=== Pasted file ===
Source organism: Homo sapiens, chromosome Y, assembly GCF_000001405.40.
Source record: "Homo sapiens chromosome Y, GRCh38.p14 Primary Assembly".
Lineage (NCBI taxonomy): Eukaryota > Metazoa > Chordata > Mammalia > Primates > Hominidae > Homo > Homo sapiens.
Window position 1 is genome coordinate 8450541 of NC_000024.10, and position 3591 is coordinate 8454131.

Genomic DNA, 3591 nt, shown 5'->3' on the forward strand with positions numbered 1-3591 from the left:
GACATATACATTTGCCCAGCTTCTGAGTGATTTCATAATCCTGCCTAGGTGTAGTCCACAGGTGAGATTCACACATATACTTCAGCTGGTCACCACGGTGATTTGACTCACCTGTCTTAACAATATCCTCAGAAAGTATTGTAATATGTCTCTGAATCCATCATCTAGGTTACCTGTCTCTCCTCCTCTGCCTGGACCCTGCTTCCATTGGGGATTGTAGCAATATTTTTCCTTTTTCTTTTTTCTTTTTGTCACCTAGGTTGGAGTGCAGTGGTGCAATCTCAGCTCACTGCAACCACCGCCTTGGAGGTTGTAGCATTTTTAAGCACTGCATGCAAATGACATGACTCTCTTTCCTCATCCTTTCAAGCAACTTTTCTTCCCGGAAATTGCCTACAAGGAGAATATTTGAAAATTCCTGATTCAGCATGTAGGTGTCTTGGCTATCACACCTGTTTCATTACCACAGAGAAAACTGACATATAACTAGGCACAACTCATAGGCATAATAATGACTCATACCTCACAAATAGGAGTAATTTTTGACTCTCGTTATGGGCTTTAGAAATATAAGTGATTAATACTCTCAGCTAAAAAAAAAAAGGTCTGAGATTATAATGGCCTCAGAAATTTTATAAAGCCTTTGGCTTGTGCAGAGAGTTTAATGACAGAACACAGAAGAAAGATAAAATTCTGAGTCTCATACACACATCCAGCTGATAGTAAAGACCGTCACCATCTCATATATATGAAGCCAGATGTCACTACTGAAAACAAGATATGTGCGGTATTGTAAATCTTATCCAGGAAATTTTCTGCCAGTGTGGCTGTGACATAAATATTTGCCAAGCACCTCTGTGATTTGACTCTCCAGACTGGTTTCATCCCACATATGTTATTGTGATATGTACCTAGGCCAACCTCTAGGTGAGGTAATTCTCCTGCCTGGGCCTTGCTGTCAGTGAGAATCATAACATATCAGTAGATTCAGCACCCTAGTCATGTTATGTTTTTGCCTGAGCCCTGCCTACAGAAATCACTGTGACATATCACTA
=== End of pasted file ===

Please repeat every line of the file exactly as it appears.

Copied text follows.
Source organism: Homo sapiens, chromosome Y, assembly GCF_000001405.40.
Source record: "Homo sapiens chromosome Y, GRCh38.p14 Primary Assembly".
Lineage (NCBI taxonomy): Eukaryota > Metazoa > Chordata > Mammalia > Primates > Hominidae > Homo > Homo sapiens.
Window position 1 is genome coordinate 8450541 of NC_000024.10, and position 3591 is coordinate 8454131.

Genomic DNA, 3591 nt, shown 5'->3' on the forward strand with positions numbered 1-3591 from the left:
GACATATACATTTGCCCAGCTTCTGAGTGATTTCATAATCCTGCCTAGGTGTAGTCCACAGGTGAGATTCACACATATACTTCAGCTGGTCACCACGGTGATTTGACTCACCTGTCTTAACAATATCCTCAGAAAGTATTGTAATATGTCTCTGAATCCATCATCTAGGTTACCTGTCTCTCCTCCTCTGCCTGGACCCTGCTTCCATTGGGGATTGTAGCAATATTTTTCCTTTTTCTTTTTTCTTTTTGTCACCTAGGTTGGAGTGCAGTGGTGCAATCTCAGCTCACTGCAACCACCGCCTTGGAGGTTGTAGCATTTTTAAGCACTGCATGCAAATGACATGACTCTCTTTCCTCATCCTTTCAAGCAACTTTTCTTCCCGGAAATTGCCTACAAGGAGAATATTTGAAAATTCCTGATTCAGCATGTAGGTGTCTTGGCTATCACACCTGTTTCATTACCACAGAGAAAACTGACATATAACTAGGCACAACTCATAGGCATAATAATGACTCATACCTCACAAATAGGAGTAATTTTTGACTCTCGTTATGGGCTTTAGAAATATAAGTGATTAATACTCTCAGCTAAAAAAAAAAAGGTCTGAGATTATAATGGCCTCAGAAATTTTATAAAGCCTTTGGCTTGTGCAGAGAGTTTAATGACAGAACACAGAAGAAAGATAAAATTCTGAGTCTCATACACACATCCAGCTGATAGTAAAGACCGTCACCATCTCATATATATGAAGCCAGATGTCACTACTGAAAACAAGATATGTGCGGTATTGTAAATCTTATCCAGGAAATTTTCTGCCAGTGTGGCTGTGACATAAATATTTGCCAAGCACCTCTGTGATTTGACTCTCCAGACTGGTTTCATCCCACATATGTTATTGTGATATGTACCTAGGCCAACCTCTAGGTGAGGTAATTCTCCTGCCTGGGCCTTGCTGTCAGTGAGAATCATAACATATCAGTAGATTCAGCACCCTAGTCATGTTATGTTTTTGCCTGAGCCCTGCCTACAGAAATCACTGTGACATATCACTA